Luminarium: Anthology of English Literature Rose of King Charles II Aphra Behn

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Seventeenth Century

Eighteenth Century



Titian. Bacchus and Ariadne, 1523-4.
Titian. Bacchus and Ariadne, 1523-4.

A Ballad on Mr J. H. to Amoret, Asking
Why I Was So Sad

My Amoret, since you must know,
The grief you say my eyes do show:
Survey my heart, where you shall find,
More love than for yourself confined.
And though you chide, you'll pity too,
A passion which even rivals you.

Amyntas on a holy-day
As fine as any lord of May,
Amongst the nymphs and jolly swains,
That feed their flocks upon the plains:
Met in a grove beneath whose shade,
A match of dancing they had made.

His cassock was of green, as trim
As grass upon a river brim;
Untouched or sullied with a spot,
Unpressed by either lamb or goat:
And with the air it loosely played,
With every motion that he made.

His sleeves a-many ribbons ties,
Where one might read love-mysteries:
As if that way he would impart,
To all, the sentiments of his heart,
Whose passions by those colours known,
He with a charming pride would own.

His bonnet with the same was tied,
A silver scrip hung by his side:
His buskins garnished a-la-mode,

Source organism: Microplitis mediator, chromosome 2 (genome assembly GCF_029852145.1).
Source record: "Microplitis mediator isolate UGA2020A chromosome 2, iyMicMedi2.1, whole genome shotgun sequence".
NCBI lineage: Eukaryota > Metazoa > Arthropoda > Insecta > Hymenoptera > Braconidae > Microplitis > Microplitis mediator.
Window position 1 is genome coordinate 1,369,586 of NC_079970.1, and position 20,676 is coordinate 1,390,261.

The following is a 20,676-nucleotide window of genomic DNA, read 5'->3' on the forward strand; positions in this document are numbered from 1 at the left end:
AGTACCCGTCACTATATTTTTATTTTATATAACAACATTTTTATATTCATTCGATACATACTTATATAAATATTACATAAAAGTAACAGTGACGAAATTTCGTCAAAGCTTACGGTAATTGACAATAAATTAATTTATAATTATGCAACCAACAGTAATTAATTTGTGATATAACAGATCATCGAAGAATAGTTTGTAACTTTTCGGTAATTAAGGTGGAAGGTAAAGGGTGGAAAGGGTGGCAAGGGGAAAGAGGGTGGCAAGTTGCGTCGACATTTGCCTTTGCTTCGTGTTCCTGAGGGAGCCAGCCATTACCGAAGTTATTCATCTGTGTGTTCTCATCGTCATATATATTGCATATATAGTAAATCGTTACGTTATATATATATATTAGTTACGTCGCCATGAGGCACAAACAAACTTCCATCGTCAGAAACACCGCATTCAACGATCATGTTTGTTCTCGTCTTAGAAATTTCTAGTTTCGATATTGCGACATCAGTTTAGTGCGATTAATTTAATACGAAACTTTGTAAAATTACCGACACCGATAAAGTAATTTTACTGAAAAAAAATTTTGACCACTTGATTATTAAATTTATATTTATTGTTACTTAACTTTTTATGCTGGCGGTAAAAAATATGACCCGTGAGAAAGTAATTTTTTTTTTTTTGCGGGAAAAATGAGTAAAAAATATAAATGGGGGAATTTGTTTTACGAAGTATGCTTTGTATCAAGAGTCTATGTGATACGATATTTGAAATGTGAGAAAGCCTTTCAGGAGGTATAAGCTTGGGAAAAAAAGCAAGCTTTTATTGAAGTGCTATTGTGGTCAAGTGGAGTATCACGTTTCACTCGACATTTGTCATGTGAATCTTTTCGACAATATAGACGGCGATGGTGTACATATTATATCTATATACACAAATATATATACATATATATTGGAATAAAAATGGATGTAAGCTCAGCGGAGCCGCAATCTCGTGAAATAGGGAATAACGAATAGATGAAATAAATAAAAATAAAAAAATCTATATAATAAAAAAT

Were graced by every step he trod;
Like Pan a majesty he took,
And like Apollo when he spoke.

His hook a wreath of flowers did braid,
The present of some love-sick maid.
Who all the morning had bestowed,
And to her fancy now composed:
Which fresher seemed when near that place,
To whom the giver captive was.

His eyes their best attracts put on,
Designing some should be undone;
For he could at his pleasure move,
The nymphs he liked to fall in love:
Yet so he ordered every glance,
That still they seemed but wounds of chance.

He well could feign an innocence,
And taught his silence eloquence;
Each smile he used, had got the force,
To conquer more than soft discourse:
Which when it served his ends he'd use,
And subtly through a heart infuse.

His wit was such it could control
The resolutions of a soul;
That a religious vow had made,
By love it ne'er would be betrayed:
For when he spoke he well could prove
Their errors who dispute with love.

With all these charms he did address
Himself to every shepherdess:
Until the bagpipes which did play,
Began the business of the day;
And in the taking forth to dance,
The lovely swain became my chance.

To whom much passion he did vow,
And much his eyes and sighs did show;
And both employed with so much art,
I strove in vain to guard my heart;
And ere the night our revels crossed,
I was entirely won and lost.

Let me advise thee, Amoret,
Fly from the baits that he has set
In every grace; which will betray
All beauties that but look that way:
But thou hast charms that will secure
A captive in this conqueror.

Behn, Aphra. Oroonoko, and Other Writings. Paul Salzman, ed.
Oxford: Oxford University Press, 1994. 214-216.

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